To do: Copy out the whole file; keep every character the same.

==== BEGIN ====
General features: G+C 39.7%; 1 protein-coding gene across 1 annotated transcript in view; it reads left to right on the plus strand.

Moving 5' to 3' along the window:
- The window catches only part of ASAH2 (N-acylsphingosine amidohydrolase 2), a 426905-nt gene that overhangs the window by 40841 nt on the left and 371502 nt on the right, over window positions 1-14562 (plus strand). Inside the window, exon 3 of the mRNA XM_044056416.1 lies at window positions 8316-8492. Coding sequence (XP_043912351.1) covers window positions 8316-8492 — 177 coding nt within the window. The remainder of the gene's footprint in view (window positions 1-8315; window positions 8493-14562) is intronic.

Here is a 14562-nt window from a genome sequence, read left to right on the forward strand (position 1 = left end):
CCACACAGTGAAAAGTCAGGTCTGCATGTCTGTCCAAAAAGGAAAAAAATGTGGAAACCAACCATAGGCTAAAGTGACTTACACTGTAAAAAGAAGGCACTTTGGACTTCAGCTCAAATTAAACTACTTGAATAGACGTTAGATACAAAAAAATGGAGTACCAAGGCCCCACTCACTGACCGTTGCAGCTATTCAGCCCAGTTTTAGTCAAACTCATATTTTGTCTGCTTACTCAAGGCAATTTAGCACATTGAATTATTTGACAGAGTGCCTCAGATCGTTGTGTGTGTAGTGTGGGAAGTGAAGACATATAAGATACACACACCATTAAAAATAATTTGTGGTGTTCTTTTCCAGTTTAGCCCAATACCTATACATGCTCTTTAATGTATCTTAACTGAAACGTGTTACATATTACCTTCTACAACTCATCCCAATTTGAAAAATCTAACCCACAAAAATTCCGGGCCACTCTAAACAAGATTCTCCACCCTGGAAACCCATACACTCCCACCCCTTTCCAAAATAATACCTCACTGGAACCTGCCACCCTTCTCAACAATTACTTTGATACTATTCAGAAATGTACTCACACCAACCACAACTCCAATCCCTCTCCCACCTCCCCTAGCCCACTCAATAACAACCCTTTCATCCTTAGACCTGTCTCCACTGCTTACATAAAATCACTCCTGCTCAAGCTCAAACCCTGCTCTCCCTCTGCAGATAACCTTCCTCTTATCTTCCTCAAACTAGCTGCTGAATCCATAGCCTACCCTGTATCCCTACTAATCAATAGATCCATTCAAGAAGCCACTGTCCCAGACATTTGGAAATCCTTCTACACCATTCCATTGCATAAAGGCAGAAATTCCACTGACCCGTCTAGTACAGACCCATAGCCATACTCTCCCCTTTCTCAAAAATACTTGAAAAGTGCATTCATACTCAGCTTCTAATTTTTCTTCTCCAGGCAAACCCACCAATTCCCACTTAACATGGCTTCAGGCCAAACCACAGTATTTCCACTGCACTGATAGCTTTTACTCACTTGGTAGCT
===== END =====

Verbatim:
General features: G+C 39.7%; 1 protein-coding gene across 1 annotated transcript in view; it reads left to right on the plus strand.

Moving 5' to 3' along the window:
- The window catches only part of ASAH2 (N-acylsphingosine amidohydrolase 2), a 426905-nt gene that overhangs the window by 40841 nt on the left and 371502 nt on the right, over window positions 1-14562 (plus strand). Inside the window, exon 3 of the mRNA XM_044056416.1 lies at window positions 8316-8492. Coding sequence (XP_043912351.1) covers window positions 8316-8492 — 177 coding nt within the window. The remainder of the gene's footprint in view (window positions 1-8315; window positions 8493-14562) is intronic.

Here is a 14562-nt window from a genome sequence, read left to right on the forward strand (position 1 = left end):
CCACACAGTGAAAAGTCAGGTCTGCATGTCTGTCCAAAAAGGAAAAAAATGTGGAAACCAACCATAGGCTAAAGTGACTTACACTGTAAAAAGAAGGCACTTTGGACTTCAGCTCAAATTAAACTACTTGAATAGACGTTAGATACAAAAAAATGGAGTACCAAGGCCCCACTCACTGACCGTTGCAGCTATTCAGCCCAGTTTTAGTCAAACTCATATTTTGTCTGCTTACTCAAGGCAATTTAGCACATTGAATTATTTGACAGAGTGCCTCAGATCGTTGTGTGTGTAGTGTGGGAAGTGAAGACATATAAGATACACACACCATTAAAAATAATTTGTGGTGTTCTTTTCCAGTTTAGCCCAATACCTATACATGCTCTTTAATGTATCTTAACTGAAACGTGTTACATATTACCTTCTACAACTCATCCCAATTTGAAAAATCTAACCCACAAAAATTCCGGGCCACTCTAAACAAGATTCTCCACCCTGGAAACCCATACACTCCCACCCCTTTCCAAAATAATACCTCACTGGAACCTGCCACCCTTCTCAACAATTACTTTGATACTATTCAGAAATGTACTCACACCAACCACAACTCCAATCCCTCTCCCACCTCCCCTAGCCCACTCAATAACAACCCTTTCATCCTTAGACCTGTCTCCACTGCTTACATAAAATCACTCCTGCTCAAGCTCAAACCCTGCTCTCCCTCTGCAGATAACCTTCCTCTTATCTTCCTCAAACTAGCTGCTGAATCCATAGCCTACCCTGTATCCCTACTAATCAATAGATCCATTCAAGAAGCCACTGTCCCAGACATTTGGAAATCCTTCTACACCATTCCATTGCATAAAGGCAGAAATTCCACTGACCCGTCTAGTACAGACCCATAGCCATACTCTCCCCTTTCTCAAAAATACTTGAAAAGTGCATTCATACTCAGCTTCTAATTTTTCTTCTCCAGGCAAACCCACCAATTCCCACTTAACATGGCTTCAGGCCAAACCACAGTATTTCCACTGCACTGATAGCTTTTACTCACTTGGTAGCT